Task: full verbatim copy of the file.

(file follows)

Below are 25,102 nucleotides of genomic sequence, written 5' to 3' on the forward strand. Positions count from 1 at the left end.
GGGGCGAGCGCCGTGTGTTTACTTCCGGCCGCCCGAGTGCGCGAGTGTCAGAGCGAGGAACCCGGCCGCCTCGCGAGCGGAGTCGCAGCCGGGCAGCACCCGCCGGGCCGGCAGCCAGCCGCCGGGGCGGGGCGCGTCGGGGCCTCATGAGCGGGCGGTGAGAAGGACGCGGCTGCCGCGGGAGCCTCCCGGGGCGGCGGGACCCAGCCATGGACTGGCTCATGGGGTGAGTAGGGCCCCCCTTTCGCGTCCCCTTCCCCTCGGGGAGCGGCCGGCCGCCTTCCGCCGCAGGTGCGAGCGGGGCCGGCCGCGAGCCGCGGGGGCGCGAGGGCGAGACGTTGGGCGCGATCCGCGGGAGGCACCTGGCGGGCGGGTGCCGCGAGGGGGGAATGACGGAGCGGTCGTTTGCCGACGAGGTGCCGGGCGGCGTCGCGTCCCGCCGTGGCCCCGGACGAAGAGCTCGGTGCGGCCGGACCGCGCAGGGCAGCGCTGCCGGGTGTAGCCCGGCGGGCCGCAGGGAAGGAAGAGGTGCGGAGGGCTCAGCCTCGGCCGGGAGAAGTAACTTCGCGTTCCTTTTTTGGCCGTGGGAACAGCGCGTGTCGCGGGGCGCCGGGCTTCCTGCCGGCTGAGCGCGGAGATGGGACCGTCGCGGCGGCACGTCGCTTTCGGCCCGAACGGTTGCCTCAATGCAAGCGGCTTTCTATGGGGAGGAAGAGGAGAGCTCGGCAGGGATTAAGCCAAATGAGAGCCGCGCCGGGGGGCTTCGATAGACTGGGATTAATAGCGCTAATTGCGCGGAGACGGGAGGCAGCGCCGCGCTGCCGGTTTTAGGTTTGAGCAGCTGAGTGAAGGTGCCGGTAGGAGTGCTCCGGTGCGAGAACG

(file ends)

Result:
Below are 25,102 nucleotides of genomic sequence, written 5' to 3' on the forward strand. Positions count from 1 at the left end.
GGGGCGAGCGCCGTGTGTTTACTTCCGGCCGCCCGAGTGCGCGAGTGTCAGAGCGAGGAACCCGGCCGCCTCGCGAGCGGAGTCGCAGCCGGGCAGCACCCGCCGGGCCGGCAGCCAGCCGCCGGGGCGGGGCGCGTCGGGGCCTCATGAGCGGGCGGTGAGAAGGACGCGGCTGCCGCGGGAGCCTCCCGGGGCGGCGGGACCCAGCCATGGACTGGCTCATGGGGTGAGTAGGGCCCCCCTTTCGCGTCCCCTTCCCCTCGGGGAGCGGCCGGCCGCCTTCCGCCGCAGGTGCGAGCGGGGCCGGCCGCGAGCCGCGGGGGCGCGAGGGCGAGACGTTGGGCGCGATCCGCGGGAGGCACCTGGCGGGCGGGTGCCGCGAGGGGGGAATGACGGAGCGGTCGTTTGCCGACGAGGTGCCGGGCGGCGTCGCGTCCCGCCGTGGCCCCGGACGAAGAGCTCGGTGCGGCCGGACCGCGCAGGGCAGCGCTGCCGGGTGTAGCCCGGCGGGCCGCAGGGAAGGAAGAGGTGCGGAGGGCTCAGCCTCGGCCGGGAGAAGTAACTTCGCGTTCCTTTTTTGGCCGTGGGAACAGCGCGTGTCGCGGGGCGCCGGGCTTCCTGCCGGCTGAGCGCGGAGATGGGACCGTCGCGGCGGCACGTCGCTTTCGGCCCGAACGGTTGCCTCAATGCAAGCGGCTTTCTATGGGGAGGAAGAGGAGAGCTCGGCAGGGATTAAGCCAAATGAGAGCCGCGCCGGGGGGCTTCGATAGACTGGGATTAATAGCGCTAATTGCGCGGAGACGGGAGGCAGCGCCGCGCTGCCGGTTTTAGGTTTGAGCAGCTGAGTGAAGGTGCCGGTAGGAGTGCTCCGGTGCGAGAACG